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Let me see if I've got this straight.

Hundreds of thousands of men are expected to converge on the Mall in Washington tomorrow to pledge commitment and renewal, fidelity and faith. And this is a bad thing?

That's what I hear from some women. They say Promise Keepers, the Christian men's group, is simply a front for the religious right, yet another attack on the gains women have made. It seems this group, which recently hosted a similarly controversial rally in South Florida, takes a drubbing wherever it goes. Patricia Ireland, president of the National Organization for Women, calls the men "extremists."

An interesting description of a group whose stated goals include getting guys to be more involved as fathers, faithful as husbands and conscientious as Christians. I keep waiting for the statement that supports her contention, looking for the coded language that backs her belief that these boys are up to no good. I haven't seen it. If there's a hidden agenda here, then it's a well-hidden one.

That being the case, one begins to suspect that two overriding factors are at the root of women's objections to Promise Keepers. One, the group is Christian. Two, the group is men. It is not, unfortunately, difficult to understand how some women came to see either or both of those as the enemy.

In the first place, the "Christian" label has been co-opted in recent years by hard-core cultural conservatives. Say the word now and you are understood to be talking not about the gospel of Christ, but about an antipathy toward women's rights and a determination to return us all to good old days that never were.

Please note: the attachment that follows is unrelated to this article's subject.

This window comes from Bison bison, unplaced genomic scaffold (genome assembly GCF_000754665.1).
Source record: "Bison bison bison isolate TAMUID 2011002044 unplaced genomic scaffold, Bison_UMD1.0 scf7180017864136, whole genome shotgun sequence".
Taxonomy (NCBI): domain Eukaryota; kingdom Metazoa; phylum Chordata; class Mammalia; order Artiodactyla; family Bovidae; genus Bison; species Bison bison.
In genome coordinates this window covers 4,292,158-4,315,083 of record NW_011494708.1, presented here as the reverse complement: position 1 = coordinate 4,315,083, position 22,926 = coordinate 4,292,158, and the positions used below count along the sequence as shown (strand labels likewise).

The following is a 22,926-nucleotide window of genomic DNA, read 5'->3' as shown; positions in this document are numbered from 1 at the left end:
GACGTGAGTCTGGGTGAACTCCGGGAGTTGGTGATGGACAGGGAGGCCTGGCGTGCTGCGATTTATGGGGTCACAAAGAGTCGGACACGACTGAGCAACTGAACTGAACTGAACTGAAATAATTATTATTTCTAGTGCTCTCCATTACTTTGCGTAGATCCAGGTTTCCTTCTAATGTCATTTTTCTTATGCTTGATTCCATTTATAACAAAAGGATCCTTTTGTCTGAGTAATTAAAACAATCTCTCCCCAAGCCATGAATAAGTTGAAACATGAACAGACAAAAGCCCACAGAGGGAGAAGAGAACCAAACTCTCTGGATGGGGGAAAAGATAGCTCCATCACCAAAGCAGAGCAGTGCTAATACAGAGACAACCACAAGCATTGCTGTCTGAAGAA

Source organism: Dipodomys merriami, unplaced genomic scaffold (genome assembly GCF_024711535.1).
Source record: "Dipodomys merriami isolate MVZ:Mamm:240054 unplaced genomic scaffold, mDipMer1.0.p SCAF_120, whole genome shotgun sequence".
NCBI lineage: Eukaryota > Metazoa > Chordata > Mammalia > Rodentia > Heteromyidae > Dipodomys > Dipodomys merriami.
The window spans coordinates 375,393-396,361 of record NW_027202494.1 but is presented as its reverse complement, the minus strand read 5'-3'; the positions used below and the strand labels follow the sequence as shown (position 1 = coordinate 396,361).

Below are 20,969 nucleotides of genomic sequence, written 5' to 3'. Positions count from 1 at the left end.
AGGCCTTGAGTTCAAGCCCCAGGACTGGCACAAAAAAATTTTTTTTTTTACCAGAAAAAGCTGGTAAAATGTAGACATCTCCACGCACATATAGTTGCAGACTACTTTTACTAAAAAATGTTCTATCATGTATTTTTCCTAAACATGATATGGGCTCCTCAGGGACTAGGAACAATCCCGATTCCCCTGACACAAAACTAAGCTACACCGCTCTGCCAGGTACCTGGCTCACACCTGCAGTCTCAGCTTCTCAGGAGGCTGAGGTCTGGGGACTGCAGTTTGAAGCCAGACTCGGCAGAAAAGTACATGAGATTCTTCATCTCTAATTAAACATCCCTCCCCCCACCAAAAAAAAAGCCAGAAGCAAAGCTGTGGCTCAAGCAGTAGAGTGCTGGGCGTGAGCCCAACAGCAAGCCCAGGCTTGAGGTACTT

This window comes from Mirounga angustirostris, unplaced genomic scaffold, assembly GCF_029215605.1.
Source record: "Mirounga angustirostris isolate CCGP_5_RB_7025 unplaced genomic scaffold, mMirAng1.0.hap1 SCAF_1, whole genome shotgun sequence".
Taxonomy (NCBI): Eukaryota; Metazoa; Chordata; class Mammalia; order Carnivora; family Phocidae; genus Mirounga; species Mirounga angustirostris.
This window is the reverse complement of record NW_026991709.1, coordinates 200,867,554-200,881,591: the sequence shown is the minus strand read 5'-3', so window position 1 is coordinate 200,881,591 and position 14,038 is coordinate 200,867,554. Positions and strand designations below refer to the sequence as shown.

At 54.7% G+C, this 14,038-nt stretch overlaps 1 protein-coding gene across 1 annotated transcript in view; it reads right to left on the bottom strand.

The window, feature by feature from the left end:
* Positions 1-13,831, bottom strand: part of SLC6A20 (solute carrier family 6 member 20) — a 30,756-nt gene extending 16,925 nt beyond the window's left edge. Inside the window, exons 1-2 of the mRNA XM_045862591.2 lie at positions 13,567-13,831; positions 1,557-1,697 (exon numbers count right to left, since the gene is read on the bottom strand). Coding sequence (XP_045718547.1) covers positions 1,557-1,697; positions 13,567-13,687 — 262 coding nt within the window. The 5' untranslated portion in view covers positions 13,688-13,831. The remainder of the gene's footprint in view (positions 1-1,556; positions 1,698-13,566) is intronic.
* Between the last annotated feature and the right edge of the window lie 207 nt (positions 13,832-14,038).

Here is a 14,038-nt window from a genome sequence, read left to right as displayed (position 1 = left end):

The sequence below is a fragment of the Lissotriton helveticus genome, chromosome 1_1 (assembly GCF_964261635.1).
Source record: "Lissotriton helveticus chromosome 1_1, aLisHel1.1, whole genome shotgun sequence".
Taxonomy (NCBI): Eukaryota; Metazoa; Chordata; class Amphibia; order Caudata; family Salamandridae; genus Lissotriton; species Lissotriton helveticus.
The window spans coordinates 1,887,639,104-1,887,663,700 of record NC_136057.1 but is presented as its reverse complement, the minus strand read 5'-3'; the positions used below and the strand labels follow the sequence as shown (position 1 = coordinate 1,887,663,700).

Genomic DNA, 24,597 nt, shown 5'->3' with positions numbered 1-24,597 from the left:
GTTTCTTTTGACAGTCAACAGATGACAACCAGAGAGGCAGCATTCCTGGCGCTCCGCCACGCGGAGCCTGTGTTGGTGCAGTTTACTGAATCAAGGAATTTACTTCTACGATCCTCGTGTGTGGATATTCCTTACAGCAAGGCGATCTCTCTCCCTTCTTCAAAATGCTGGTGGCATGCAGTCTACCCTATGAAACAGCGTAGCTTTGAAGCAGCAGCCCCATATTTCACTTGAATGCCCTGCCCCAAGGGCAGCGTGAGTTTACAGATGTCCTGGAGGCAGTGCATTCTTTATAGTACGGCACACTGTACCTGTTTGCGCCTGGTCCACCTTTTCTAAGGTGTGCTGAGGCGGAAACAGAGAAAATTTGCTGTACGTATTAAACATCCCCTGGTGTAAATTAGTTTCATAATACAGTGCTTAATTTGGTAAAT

As for men, they're, well . . . men. Builders of glass ceilings and other social barriers. Small wonder a gathering of them evokes concern.

Indeed, if you find yourself watching from outside as wielders of power close ranks, it's only natural to fear that the result -- whether by intent or happenstance -- won't be good for people like you. I'm sure even the zebras watch warily when the lions call a meeting.

Similarly, any attempt to have a men-only gathering sets off alarm bells with women. It's a survival reflex. But the good thing about being human is that you can think your way past instinctive response. You can ask yourself necessary questions.

Such as, what if a gathering were called not to foment wickedness against women, but to provide a forum for self-assessment, atonement and change? What if the stated mission was a hard look in a communal mirror and a vow to fix the flaws seen there?

Doesn't such a thing deserve our support or, at the very least, the benefit of our doubts?

The answer is yes.

I don't blame women for their hard scrutiny of the Promise Keepers' agenda. But until or unless that group demonstrates its hostility in words or deeds, criticism is not only premature, but also shrill and inherently unfair.

It would be more useful if critics sought to understand what it is men are groping for here. The problematic truth for males of my generation is that we grew up on the knife's edge of the feminist movement, grew up as women changed and changed again. The problem is that changes on one side of the gender line require corresponding changes on the other side as well.

So the more thoughtful among us find ourselves reflecting upon questions our fathers never did, trying on combinations of old identity and new, struggling to interpret confusing and contradictory signals from media, other men, and women themselves. We are trying to build a 21st century man from leftover fragments of macho, sensitivity and pride.

Promise Keepers has as much right to contribute to that process as anyone, and it should trouble us that some would try to shout them down for no reason firmer than reflex. Such intolerance is especially unseemly coming from members of a group -- women -- that has fought so long and hard for inclusion.

We're all entitled to a fair hearing, all deserve to be taken at our word until proven otherwise.

Even Christians and men.

The Miami Herald

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